In 1987, the Department of Transport proposed a relief road running parallel to the M62 to combat congestion around Manchester. The relief road would have been restricted for long distance traffic, and the current route, part of the Manchester Outer Ring Road (later the M60), used for local traffic. The proposal also suggested the closure of junction 13. The proposal was designated a "long term" improvement in 1994, and cancelled on 23 November 1995.
In 2000, the section of the M62 between Eccles Interchange and Simister Interchange (junctions 12 to 18) was renamed to the M60. Since then, two new junctions were opened—in December 2002, the previously missing junction 8 was opened to allow access to the A574 and the Omega Development Site, while in January 2006, junction 32a was opened, to link the motorway with the recently upgraded A1(M). The UK's first car-sharing lane on a motorway was opened at junction 26 in 2008, allowing any eastbound traffic from the M606 with more than one occupant to use the lane. The installation of managed motorways on the M62 will necessitate the temporary closure of the car-sharing lane.
High traffic levels 
Annual average daily traffic flows of 100,000 cars were recorded east of the Pennines (junction 22) in 2006 and 78,000 cars west of the Pennines. This was up from 90,000 and 70,000 respectively in 1999. By way of comparison, the UK's busiest motorway, the M25 motorway, carried 144,000 cars between junctions 7 and 23 in 2006.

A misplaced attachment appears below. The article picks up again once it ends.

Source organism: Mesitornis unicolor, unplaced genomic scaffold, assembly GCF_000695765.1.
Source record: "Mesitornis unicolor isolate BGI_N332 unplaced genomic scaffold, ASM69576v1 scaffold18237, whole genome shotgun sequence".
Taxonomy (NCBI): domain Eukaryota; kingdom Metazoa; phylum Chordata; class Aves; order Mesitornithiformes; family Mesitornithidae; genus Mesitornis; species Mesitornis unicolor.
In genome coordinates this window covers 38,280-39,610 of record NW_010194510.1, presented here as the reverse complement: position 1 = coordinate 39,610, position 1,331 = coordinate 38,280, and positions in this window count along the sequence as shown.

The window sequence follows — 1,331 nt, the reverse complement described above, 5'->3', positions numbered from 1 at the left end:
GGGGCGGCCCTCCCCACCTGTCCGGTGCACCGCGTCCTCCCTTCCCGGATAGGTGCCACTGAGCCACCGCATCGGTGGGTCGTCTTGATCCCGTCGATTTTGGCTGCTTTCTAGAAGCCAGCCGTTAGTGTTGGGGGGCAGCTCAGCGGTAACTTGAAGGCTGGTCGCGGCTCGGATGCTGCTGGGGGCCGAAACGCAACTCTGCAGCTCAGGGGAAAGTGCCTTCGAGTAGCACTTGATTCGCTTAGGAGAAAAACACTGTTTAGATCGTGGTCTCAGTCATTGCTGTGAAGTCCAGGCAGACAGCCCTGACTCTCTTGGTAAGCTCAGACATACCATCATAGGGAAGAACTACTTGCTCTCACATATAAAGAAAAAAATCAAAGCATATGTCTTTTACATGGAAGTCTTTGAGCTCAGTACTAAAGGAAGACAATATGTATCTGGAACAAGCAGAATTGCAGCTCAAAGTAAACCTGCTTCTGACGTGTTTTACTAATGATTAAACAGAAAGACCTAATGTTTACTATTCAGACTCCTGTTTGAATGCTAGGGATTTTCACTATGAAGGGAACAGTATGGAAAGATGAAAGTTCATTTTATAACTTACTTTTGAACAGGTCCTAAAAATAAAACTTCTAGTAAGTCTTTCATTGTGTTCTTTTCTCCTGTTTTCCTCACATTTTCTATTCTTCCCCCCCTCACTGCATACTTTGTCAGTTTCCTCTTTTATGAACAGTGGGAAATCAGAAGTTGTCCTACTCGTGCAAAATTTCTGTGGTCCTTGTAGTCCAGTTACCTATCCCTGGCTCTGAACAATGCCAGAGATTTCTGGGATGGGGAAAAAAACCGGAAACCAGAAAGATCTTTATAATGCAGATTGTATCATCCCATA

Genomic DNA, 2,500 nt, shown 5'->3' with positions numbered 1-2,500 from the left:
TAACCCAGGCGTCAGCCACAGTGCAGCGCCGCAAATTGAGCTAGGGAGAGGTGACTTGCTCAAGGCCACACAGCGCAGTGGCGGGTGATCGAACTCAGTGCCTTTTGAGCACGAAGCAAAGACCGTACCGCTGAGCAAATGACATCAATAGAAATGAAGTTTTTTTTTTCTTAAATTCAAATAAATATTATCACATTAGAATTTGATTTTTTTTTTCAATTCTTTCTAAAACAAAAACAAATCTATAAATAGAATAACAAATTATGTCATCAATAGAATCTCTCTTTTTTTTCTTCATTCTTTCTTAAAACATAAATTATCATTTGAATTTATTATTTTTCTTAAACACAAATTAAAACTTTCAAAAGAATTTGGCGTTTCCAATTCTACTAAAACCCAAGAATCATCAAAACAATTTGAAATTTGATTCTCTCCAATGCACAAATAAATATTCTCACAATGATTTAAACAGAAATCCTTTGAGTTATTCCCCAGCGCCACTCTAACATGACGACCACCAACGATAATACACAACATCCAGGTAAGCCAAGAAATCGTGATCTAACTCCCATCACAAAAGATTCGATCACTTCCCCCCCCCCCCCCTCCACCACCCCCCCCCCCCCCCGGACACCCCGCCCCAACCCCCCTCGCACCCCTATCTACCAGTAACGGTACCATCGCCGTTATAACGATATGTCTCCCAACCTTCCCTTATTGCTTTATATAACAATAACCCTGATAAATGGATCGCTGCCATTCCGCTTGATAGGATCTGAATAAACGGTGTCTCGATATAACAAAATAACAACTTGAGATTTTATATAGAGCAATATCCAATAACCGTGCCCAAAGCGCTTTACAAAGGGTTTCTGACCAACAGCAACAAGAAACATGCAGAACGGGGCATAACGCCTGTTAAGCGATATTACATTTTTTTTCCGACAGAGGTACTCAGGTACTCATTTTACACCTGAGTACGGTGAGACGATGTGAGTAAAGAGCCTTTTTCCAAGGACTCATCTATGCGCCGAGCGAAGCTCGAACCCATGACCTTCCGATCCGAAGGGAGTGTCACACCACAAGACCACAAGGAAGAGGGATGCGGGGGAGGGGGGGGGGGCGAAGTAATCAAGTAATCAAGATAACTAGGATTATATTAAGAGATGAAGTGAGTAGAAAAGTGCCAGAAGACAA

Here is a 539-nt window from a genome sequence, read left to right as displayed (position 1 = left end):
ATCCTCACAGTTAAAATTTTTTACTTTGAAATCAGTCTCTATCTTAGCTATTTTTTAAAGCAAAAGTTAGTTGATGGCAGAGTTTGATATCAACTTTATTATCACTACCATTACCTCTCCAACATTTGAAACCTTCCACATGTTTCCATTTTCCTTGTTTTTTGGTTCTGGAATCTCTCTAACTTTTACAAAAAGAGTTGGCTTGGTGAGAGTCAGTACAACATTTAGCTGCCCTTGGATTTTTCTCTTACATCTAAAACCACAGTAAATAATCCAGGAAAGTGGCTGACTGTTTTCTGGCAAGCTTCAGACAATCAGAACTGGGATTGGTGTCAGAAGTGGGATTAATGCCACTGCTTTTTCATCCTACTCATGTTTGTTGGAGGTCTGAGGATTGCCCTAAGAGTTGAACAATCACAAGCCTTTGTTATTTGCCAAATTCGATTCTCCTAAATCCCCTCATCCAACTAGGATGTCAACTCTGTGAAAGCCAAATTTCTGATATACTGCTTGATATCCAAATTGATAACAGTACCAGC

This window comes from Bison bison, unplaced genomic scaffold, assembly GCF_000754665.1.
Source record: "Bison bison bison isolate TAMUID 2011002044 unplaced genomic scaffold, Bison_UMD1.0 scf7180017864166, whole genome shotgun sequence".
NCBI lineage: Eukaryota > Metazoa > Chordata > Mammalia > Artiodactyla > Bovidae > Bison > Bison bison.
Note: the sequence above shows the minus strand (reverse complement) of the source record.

Proposed developments 
M62 J25 to J30 managed motorway 
Prior to 2009 there were proposals in place to widen the M62 between junctions 25 and 28 to four lanes. In January 2009 the schemes were withdrawn and replaced by a wider project to install hard shoulder running and a managed motorway system between junctions 25 and 30.
Stott Hall Farm ( The road forks around the farm for engineering reasons owing to the surrounding area's geology, though a local myth persists that the road had to be split because the owners refused to sell the land during its construction. Due to its remoteness in the Pennines, the farm is often nicknamed the Little House on the Prairie; it is now known countrywide to lorry drivers using CB radio by this name and is even referred to as such by Sally Boazman, BBC Radio 2's traffic reporter. The farm is now separated from the motorway by crash barriers and a high fence to keep livestock in and drivers out, after some stranded motorists attempted to get aid when broken down. The farm, which was occupied by Ken and Beth Wild at the time of the motorway's opening, is now farmed by Paul Thorp. It is one of the ten best-known sights from the motorway network and one of the best-known sights in West Yorkshire. The farm was used as a location for an early episode of ITV drama series Where the Heart Is and has been the subject of a BBC Radio 4 documentary and a short documentary film.) is an 18th-century farm on Windy Hill, situated between the two carriageways of the motorway between junctions 22 and 23.